Mismatch Negativity (MMN): Represents Mechanisms for Extracting Physical Time Information

MMN is an event-related potential (ERP) wave, which reflects neuronal processes underlying the brain's automatic reaction to novel or deviant as well as unattended sensory stimuli (Näätanen et al., 2007). In a work submitted to this Research Topic, Wang et al. extracted and correlated several different parameters—temporal parameters (onset, offset, and peak latency) and wave shape parameters (amplitude, average amplitude, upslope, downslope)—characterizing the MMN waves produced by deviant sound. Their results revealed only one important correlation: a positive correlation between the MMN amplitude and the slope of decaying phase, also called downslope (Wang et al.). The authors argue that this represents an efficient feedback process, which allows MMN to return to the baseline within a predefined time-window. This also suggests a coupling between the neuronal processes associated with deviant stimuli and a representation of the physical time-axis in the brain. This coupling may subserve the mechanism to input the physical time information into brain circuits, which would calibrate endogenous oscillators in a distributed modular clock model (Gupta, 2014).

In another study Schirmer et al., using MMN paradigm, deviant stimulus was created by subjecting one surprised and one neutrally spoken “Ah” to a speech manipulation procedure creating a 378 ms (short) and a 600 ms (long) exemplar. In both emotional conditions, short or long exemplars were used as standard or deviant stimuli. When short exemplar served as the standard, long exemplar was used as the deviant stimulus, and the vice versa. Authors observed a MMN-like negativity—climbing negativity that plateaued. Greater negativity for deviants than standards emerged shortly after the deviant onset, before the standard or deviant duration had lapsed. This suggested that listeners implicitly tracked sound speed and detected speed changes (Schirmer et al.). Continuous detection of the changes in the speed of unattended sounds would play a role in the calibration of endogenous oscillators in modular clock mechanisms (Gupta, 2014), including those that play a role in speech production.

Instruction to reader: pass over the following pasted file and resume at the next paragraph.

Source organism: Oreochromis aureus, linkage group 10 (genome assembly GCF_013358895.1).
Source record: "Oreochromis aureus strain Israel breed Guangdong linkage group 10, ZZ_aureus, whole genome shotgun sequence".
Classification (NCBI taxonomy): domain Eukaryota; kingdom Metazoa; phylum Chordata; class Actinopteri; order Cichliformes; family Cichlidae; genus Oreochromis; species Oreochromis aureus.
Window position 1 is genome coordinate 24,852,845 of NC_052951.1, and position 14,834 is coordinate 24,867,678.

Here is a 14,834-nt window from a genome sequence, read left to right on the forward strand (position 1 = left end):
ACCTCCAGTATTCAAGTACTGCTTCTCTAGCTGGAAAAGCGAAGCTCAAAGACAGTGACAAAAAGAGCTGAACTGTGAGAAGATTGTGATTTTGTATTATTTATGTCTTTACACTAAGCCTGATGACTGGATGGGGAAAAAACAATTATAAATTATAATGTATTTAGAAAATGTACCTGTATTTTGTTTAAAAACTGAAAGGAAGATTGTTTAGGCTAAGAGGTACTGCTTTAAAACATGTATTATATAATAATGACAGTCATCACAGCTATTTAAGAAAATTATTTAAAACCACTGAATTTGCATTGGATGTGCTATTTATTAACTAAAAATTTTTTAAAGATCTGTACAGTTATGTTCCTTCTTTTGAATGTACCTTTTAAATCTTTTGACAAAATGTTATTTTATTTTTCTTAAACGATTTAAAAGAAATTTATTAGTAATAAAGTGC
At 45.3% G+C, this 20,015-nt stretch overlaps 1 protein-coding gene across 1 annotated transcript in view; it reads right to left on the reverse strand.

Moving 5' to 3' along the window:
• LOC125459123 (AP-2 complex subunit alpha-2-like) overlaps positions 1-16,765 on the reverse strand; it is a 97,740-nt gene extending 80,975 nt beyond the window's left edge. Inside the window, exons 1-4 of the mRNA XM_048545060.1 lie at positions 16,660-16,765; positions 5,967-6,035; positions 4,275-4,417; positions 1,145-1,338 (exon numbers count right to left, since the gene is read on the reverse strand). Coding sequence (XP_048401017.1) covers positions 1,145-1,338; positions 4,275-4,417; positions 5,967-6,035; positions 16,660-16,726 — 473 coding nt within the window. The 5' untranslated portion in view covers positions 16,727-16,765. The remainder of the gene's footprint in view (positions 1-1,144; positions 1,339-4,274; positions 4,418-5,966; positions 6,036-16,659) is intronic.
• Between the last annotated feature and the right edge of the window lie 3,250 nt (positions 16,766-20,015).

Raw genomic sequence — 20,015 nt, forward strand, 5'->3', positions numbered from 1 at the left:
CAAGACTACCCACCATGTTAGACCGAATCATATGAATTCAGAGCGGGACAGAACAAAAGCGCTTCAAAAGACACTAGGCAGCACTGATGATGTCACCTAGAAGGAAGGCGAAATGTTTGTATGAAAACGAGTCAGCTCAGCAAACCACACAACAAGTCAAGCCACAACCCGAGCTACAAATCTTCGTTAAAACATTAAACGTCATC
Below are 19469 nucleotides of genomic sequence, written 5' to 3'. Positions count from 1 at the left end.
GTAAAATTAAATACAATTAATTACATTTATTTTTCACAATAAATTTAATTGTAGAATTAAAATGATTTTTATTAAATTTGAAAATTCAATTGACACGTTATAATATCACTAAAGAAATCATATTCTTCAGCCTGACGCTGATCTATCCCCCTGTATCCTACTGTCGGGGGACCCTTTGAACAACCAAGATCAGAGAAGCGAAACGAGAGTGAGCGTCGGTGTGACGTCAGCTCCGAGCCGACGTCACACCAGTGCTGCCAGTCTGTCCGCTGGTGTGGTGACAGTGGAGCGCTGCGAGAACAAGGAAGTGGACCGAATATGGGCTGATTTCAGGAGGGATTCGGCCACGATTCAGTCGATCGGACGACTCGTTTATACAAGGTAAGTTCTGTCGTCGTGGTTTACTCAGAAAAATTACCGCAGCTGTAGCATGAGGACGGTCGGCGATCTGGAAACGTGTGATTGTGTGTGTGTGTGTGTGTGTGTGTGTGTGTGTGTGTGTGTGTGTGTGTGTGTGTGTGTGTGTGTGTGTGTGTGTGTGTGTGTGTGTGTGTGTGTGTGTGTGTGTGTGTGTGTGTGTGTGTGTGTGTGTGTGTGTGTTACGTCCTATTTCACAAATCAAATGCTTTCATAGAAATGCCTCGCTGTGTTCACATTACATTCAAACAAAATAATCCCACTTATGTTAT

Simultaneity Judgment of Temporal Events

The paper by Yarrow et al. tested different paradigms to optimally determine the relative judgment of two or more simultaneous events. Specifically, they argue that the dual presentation simultaneity judgment (2 x SJ) task is the most desirable. In this tasks subjects are asked to discriminate which of two pairs of stimuli presented consecutively was the most synchronous. They develop an appropriate signal detection theory model to analyze the 2xSJ data, and finally, they compare the data from the novel task with more conventional simultaneity tasks. Compared to classical tasks such as the temporal order judgment task, the 2 x SJ provides more constrained estimates of sensory noise, which indicates a more straightforward decision process. In fact, the 2 x SJ requires explicitly to decide which alternative timing relationship is most synchronous on any given trial, rather than revealing what range of relationships are perceived as synchronous. Consequently, 2 x SJ will serve as a crucial complement to existing methods for investigating subjective timing.

Monkeys and Humans Share the Ability to Internally Maintain a Temporal Rhythm